Canoeing and Kayaking

The Brecon Beacons National Park offers an array range of options for paddlesports, from the tranquillity of canals and reservoirs to extreme kayaking over jaw-dropping waterfalls.

Where to get on the water

The Monmouthshire and Brecon Canal, the River Wye, the River Usk and Llangorse Lake are the most popular destinations for canoeing, kayaking, stand-up paddleboarding, whitewater rafting and raft building.

Monmouthshire and Brecon Canal

Thanks to its shelter from the wind and its lack of current, the canal is an easy place for beginners to get started.

All craft using the Monmouthshire and Brecon Canal, including canoes, must have a British Waterways Boat Licence, which is included in membership of the British Canoe Union or the Welsh Canoeing Association, or can be purchased from the Canal and River Trust

(tel 0303 040 4040,

Where to go

Canoes can be hired at Gilwern. If you’re bringing your own, park close to the canal at Goytre Wharf (between bridges 74 & 75), Lapstone car park (adjacent to Lapstone Bridge – bridge 76), Gilwern, Church Road Wharf (bridge 104), Pencelli (bridge 155) or Brecon Basin (bridge 167).

River Wye, River Usk and smaller rivers

The best-known river access points for canoeists are Brecon Promenade on the River Usk and Glasbury or Hay-on-Wye on the River Wye. At these, you can launch your own canoe for free, hire a canoe, or join a guided paddle. Both are gentle when the water level is low, particularly the Wye, but definitely not for beginners when it’s high – reddish-brown coloured water is a sign.

The highly picturesque 100-mile stretch of the River Wye from Hay-on-Wye to the Bristol Channel has year-round right of navigation and is perfect for touring.

Elsewhere on the Wye and the Usk, access is restricted according to the rules set by the Wye and Usk Foundation (, which represents some riparian land-owners and fisheries. You can generally only canoe or kayak during the winter when there is no fishing and shooting, or when the rivers are in spate. The Foundation website gives clear instructions about where and when you can paddle and has webcams which show the water levels. On the Usk, you can paddle all the way from Sennybridge to Llangynidr (21 miles) and from Llangynidr to Crickhowell (5 miles).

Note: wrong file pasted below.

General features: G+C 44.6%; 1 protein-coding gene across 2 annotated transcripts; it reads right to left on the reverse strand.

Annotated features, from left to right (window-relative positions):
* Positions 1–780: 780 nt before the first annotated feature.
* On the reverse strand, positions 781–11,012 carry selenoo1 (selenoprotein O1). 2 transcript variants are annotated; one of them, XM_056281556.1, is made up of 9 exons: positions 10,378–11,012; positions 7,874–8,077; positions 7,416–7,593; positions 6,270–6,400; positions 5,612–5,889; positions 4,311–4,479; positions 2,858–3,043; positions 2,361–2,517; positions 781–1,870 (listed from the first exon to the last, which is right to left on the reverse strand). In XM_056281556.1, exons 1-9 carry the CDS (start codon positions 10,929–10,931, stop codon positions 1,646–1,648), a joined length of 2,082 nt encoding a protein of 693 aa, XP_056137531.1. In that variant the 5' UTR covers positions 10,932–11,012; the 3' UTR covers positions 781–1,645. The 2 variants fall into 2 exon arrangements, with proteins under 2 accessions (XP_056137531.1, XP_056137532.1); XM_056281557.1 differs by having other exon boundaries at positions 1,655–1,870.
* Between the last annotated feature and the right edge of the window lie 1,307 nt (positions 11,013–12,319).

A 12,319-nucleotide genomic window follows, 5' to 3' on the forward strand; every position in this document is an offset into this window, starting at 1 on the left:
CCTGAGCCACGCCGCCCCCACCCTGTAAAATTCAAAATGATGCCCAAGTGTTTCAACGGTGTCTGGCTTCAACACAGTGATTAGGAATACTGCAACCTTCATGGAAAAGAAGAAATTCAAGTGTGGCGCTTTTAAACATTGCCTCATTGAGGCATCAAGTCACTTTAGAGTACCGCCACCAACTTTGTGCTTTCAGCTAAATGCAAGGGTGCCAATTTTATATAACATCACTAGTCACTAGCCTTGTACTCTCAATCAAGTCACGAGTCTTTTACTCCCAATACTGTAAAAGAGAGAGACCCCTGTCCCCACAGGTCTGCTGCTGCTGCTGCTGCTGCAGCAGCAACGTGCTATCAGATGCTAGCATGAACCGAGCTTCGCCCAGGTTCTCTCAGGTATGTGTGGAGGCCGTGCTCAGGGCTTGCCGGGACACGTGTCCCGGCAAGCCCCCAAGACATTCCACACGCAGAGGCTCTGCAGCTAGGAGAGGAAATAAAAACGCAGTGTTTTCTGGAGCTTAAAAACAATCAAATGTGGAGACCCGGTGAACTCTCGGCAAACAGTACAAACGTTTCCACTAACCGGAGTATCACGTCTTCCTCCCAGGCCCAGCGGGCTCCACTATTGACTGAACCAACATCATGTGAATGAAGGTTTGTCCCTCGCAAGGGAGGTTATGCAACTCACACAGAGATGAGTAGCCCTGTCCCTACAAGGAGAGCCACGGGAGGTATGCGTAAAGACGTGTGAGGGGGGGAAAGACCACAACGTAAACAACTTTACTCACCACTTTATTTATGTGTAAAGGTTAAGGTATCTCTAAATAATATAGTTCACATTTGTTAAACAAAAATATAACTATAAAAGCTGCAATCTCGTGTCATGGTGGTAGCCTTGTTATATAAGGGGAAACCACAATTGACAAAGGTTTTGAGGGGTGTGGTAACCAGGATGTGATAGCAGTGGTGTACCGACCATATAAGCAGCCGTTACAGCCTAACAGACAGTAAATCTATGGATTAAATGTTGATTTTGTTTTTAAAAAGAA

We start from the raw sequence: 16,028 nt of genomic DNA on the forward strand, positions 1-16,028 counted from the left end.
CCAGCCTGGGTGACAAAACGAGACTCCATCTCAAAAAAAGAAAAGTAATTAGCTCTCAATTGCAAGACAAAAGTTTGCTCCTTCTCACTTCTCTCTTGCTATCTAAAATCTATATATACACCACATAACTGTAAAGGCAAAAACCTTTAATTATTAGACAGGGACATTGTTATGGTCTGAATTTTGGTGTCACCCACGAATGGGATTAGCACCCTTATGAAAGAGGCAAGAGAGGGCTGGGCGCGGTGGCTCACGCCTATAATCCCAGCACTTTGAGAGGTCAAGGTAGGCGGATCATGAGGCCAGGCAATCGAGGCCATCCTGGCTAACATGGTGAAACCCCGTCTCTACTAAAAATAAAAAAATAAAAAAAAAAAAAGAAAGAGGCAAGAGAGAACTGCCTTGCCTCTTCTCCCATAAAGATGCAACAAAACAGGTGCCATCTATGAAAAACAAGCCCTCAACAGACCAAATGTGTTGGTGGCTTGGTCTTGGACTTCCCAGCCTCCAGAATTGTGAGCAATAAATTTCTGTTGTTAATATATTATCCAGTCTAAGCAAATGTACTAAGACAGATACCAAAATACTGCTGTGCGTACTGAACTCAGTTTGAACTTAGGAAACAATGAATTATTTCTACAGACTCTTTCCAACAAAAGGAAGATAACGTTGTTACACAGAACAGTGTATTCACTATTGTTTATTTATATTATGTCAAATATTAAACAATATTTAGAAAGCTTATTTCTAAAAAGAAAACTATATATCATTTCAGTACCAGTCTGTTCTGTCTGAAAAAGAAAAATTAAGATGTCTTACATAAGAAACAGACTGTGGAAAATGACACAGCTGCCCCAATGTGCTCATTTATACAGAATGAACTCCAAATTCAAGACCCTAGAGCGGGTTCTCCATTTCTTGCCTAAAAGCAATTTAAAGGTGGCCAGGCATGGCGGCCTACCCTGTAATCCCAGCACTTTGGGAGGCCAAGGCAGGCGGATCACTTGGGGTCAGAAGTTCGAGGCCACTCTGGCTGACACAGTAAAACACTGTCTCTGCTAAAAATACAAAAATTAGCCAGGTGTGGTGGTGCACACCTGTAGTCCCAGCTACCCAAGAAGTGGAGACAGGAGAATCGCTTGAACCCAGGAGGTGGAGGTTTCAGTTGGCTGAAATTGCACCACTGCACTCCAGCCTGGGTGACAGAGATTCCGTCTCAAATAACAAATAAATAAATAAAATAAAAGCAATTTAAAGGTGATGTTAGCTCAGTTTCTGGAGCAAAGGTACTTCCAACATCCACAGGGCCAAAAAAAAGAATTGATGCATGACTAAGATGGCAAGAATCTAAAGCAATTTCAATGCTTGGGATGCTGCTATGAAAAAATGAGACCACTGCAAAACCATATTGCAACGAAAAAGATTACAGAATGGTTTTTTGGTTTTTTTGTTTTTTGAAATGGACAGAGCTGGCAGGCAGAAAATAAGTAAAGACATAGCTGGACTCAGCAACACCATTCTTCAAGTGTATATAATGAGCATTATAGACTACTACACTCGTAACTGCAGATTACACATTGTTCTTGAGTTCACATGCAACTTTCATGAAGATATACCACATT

Smaller, steeper rivers within the National Park such as the River Tawe and the River Sawdde are not currently subject to access arrangements. These are popular with experienced

white water paddlers when in spate, providing exhilarating and taxing runs even for the very best paddlers. Beware of fallen trees and fences built across the stream for conservation and livestock control as you may suddenly meet one round a bend without warning.

There’s a lot of information in print and online about paddling the rivers in the Brecon Beacons National Park. An excellent local paddling guide is available from online shop and other good bookshops. The Welsh Rivers by Chris Sladden, Tom Laws and Patrick Clissold (Chris Sladden Books, 2012) and The UK Rivers Guidebook ( also cover the area.

Please find links to local activity websites and things to do during your stay in the beautiful Brecon Beacons.

Whether you are looking for fun activities, or just simply a walk with breathtaking views, the surrounding area has something for everyone staying to enjoy.

Logo backwaters

01873 831825
07527 941245
Find us on Facebook
Please note, we no longer give a postal address, as this leads to confusion if people try to use it with a satnav when travelling to hire locations. If you need to send post to us, please contact us for the address.

Canoeing Canoeing Canoeing